'Odisha's waterman'

Ranjan Panda of Water Initiative Odisha, is a researcher, environmentalist and activist. He describes the threats to rivers and water bodies of Odisha

By Jitendra
Published: Friday 22 March 2013

Ranjan PandaWhat kind of fight are you leading in Odisha?

In Odisha, our fight has multiple facets. We have a network called Water Initiative Odisha. This is a group of civil society, academia, NGOs and farmers. Our group includes people from different parts of the state and we raise larger concerns. Our group started with drought proofing efforts through revival of water bodies in drought-prone areas and then spread to cover all aspects of water issues in the state. We are also focusing on policy because of the persistent problems of encroachment and pollution. We established this network 20 years ago when we were students, but we have rejuvenated it in the past decade to talk about water issues. We believe that water bodies like rivers and ponds also have right to be healthy as ecological entities.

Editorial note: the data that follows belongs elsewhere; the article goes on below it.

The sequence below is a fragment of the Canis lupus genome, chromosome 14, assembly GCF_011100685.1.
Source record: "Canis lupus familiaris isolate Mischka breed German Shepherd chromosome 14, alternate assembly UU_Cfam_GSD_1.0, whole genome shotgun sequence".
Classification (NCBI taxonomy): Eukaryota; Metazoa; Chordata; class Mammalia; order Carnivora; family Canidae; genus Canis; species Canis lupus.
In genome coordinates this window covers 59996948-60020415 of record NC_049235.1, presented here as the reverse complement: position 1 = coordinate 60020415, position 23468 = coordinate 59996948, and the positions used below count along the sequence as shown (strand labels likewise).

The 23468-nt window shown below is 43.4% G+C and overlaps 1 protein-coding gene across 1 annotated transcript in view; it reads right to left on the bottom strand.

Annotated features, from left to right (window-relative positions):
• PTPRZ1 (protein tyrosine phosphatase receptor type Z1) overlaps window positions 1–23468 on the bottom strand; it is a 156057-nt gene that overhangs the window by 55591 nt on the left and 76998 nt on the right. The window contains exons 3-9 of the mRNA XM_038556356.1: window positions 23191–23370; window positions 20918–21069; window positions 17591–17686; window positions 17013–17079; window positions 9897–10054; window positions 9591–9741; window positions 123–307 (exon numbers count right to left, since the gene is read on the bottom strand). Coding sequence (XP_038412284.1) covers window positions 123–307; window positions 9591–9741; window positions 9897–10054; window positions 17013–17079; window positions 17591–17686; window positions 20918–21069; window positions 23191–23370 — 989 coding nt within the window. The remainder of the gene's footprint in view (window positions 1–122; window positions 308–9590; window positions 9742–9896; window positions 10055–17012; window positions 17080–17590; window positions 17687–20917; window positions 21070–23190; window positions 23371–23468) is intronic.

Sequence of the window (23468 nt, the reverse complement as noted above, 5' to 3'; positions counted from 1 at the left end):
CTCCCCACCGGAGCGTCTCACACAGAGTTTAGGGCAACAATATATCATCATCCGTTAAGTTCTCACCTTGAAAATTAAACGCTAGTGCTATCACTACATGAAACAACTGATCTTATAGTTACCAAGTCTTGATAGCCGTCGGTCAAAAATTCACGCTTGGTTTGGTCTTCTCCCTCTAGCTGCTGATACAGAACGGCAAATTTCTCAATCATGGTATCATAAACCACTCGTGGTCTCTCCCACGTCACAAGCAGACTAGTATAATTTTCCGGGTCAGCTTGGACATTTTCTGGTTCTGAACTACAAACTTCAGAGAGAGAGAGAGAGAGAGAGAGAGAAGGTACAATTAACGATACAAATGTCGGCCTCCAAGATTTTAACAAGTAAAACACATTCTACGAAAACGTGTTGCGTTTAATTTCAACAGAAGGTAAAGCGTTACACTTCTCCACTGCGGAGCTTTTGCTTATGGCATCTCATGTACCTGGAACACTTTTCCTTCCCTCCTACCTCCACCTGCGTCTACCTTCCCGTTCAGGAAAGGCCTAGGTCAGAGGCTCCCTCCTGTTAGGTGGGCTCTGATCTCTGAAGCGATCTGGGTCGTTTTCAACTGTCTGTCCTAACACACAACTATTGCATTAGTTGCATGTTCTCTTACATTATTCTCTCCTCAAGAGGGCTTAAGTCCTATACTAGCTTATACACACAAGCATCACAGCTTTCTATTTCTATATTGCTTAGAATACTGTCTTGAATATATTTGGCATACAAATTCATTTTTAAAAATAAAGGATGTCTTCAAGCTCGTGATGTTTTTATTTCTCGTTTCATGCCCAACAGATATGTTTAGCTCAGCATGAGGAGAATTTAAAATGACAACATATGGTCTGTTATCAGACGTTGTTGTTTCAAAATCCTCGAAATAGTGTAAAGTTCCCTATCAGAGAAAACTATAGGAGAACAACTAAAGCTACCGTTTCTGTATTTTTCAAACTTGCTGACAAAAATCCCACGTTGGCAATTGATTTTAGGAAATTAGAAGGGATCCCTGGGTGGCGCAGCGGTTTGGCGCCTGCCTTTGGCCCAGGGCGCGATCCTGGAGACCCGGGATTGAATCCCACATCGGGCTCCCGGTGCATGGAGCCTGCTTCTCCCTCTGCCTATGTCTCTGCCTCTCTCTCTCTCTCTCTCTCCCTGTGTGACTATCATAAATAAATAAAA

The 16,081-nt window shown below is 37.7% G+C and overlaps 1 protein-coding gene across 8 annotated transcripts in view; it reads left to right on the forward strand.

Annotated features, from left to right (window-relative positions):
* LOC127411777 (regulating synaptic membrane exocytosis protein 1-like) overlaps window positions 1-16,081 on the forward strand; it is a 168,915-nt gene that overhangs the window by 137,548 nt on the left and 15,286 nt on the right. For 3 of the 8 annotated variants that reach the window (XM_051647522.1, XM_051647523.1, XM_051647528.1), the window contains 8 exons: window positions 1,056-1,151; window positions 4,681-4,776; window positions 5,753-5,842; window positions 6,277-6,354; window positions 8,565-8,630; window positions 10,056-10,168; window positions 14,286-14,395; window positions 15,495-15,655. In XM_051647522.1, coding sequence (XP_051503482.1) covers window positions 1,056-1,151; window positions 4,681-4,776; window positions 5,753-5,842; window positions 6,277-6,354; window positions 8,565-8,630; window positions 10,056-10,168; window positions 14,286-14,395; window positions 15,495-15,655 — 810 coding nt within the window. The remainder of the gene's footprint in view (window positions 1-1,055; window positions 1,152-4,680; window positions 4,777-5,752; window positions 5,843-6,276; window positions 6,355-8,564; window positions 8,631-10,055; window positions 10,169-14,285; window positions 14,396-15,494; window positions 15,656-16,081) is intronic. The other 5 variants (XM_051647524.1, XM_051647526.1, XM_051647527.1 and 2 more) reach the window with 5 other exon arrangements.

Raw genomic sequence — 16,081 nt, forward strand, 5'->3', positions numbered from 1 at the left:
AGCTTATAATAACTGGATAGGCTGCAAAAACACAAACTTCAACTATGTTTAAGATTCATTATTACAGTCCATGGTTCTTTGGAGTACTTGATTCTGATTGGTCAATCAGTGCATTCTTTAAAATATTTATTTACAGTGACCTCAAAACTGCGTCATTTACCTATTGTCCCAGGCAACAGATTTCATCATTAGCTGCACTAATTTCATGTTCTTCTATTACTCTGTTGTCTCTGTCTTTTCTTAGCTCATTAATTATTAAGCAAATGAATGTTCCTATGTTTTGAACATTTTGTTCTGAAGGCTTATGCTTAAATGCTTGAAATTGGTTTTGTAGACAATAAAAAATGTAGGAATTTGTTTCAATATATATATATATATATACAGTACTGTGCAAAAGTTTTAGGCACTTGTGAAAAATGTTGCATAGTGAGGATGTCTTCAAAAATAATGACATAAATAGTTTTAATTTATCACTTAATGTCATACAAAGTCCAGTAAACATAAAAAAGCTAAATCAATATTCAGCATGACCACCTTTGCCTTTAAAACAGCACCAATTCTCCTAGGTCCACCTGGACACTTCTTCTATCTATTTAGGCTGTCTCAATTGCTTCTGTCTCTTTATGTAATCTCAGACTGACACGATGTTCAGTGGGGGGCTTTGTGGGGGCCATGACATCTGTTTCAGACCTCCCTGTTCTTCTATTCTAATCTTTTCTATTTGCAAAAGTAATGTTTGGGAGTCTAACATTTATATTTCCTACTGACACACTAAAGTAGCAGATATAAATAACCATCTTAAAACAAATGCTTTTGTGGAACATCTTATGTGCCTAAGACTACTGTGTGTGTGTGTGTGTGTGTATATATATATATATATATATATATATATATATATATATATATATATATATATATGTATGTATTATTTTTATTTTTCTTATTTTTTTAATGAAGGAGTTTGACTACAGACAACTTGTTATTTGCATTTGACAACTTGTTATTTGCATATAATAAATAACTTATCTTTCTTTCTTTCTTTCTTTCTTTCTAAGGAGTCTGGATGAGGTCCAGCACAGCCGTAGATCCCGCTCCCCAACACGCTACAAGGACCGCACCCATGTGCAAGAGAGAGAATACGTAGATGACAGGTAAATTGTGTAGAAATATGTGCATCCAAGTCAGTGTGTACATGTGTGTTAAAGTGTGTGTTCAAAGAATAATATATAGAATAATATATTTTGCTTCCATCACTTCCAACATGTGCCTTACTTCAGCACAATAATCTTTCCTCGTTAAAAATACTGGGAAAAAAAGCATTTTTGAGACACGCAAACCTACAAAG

What cause has the network taken up recently?

For the past four years, we have been running a campaign to save the river Mahanadi. Urbanisation and industrialisation along the river are a real threat, and the river has been used to dump garbage and untreated sewage. We are also campaigning to preserve the Hirakud water reservoir which, though it is a flood control dam, is vital in providing irrigation to the rice bowl of the state.

Our organisation recently initiated a dialogue between the citizens of Odisha and Chhattisgarh as the governments of both states do not have any mechanism in place to manage the Mahanadi.